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Liberalism DividedA Study in British Political Thought 1914-1939$
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Michael Freeden

Print publication date: 1986

Print ISBN-13: 9780198274322

Published to Oxford Scholarship Online: November 2003

DOI: 10.1093/0198274327.001.0001

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Human Nature, Economic Laws, and the Reconstitution of Capitalism

Human Nature, Economic Laws, and the Reconstitution of Capitalism

(p.127) 5 Human Nature, Economic Laws, and the Reconstitution of Capitalism
Liberalism Divided

Michael Freeden (Contributor Webpage)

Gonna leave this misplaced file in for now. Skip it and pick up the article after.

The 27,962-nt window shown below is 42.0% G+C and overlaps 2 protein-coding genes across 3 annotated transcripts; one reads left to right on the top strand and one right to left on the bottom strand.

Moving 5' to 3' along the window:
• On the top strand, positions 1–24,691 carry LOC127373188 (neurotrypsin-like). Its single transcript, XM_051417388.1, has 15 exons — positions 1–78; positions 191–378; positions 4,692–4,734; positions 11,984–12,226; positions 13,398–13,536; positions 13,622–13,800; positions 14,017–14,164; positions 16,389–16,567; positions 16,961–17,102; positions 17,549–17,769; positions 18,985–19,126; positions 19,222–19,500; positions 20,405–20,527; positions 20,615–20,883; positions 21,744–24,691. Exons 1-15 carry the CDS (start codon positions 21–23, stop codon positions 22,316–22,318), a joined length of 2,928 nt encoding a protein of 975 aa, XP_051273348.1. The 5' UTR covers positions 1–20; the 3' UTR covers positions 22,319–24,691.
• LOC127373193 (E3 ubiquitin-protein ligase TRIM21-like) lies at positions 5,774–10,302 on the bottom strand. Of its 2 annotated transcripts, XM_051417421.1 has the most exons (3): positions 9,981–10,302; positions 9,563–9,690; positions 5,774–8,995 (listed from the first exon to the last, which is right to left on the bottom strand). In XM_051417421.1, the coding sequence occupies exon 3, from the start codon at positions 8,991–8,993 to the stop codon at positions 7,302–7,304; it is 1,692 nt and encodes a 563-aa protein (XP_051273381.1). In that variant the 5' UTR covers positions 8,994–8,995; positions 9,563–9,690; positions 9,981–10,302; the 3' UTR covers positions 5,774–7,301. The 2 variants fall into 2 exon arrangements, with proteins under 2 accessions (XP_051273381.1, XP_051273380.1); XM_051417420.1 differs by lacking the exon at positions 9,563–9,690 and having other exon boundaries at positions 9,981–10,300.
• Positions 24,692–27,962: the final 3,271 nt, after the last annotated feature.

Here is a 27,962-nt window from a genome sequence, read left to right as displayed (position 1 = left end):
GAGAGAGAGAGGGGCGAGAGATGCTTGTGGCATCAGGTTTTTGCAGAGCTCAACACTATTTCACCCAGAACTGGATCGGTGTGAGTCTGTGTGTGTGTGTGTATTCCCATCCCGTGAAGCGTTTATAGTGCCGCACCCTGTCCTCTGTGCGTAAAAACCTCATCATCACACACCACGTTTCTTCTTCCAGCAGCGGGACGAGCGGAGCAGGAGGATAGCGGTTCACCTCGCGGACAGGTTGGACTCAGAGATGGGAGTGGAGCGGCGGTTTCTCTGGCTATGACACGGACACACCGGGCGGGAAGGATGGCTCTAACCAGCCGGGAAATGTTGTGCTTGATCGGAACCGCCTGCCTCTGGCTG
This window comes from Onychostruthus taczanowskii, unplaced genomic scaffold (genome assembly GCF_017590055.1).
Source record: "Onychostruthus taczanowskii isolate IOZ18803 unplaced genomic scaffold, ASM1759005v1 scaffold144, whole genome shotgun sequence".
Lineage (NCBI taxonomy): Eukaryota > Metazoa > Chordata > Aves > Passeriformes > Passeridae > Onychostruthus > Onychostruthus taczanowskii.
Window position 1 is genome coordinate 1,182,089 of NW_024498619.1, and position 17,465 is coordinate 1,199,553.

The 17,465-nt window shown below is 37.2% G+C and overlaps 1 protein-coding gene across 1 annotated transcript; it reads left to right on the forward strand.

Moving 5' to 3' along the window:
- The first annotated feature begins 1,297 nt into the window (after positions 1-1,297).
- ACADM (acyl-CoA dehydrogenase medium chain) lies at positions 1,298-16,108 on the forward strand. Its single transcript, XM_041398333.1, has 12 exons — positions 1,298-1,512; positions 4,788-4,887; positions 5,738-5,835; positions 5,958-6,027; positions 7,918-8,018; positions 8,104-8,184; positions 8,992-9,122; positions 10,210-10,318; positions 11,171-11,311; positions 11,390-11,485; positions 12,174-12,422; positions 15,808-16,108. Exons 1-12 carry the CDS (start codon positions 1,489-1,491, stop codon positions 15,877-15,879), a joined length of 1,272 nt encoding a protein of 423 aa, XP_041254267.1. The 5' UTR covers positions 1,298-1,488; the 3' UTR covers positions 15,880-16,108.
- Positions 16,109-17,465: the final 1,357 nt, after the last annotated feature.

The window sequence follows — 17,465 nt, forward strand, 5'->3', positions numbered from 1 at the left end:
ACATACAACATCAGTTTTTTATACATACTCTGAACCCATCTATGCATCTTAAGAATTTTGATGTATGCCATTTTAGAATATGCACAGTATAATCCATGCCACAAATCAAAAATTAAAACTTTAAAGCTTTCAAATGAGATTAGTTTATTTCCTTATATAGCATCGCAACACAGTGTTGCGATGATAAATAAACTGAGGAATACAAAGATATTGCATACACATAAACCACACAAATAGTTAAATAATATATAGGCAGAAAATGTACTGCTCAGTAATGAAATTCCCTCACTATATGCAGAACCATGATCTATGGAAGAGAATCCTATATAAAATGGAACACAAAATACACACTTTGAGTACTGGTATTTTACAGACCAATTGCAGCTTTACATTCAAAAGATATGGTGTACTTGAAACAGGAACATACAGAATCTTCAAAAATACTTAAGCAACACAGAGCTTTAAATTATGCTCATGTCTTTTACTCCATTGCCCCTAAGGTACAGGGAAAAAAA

Oxford University Press

This chapter examines the moderate brand of progressive liberalism that gained prominence during the 1920s. Progressive centrist-liberalism overlapped on several issues. It accepted a certain role of the state, but refused to subscribe to a faith in the state as the disinterested agent of the community, reverting instead to a more individualistic conception of human nature and social relations. It magnified the ideological differences between liberalism and a socialist/trade-unionist Labour party. It was also less reflective, philosophically oriented, or synthetic in the broad cultural sense of integrating various braches of human knowledge.

Keywords:   progressive liberalism, centrist-liberalism, new liberalism, Britain, efficiency, capitalism, capital levy

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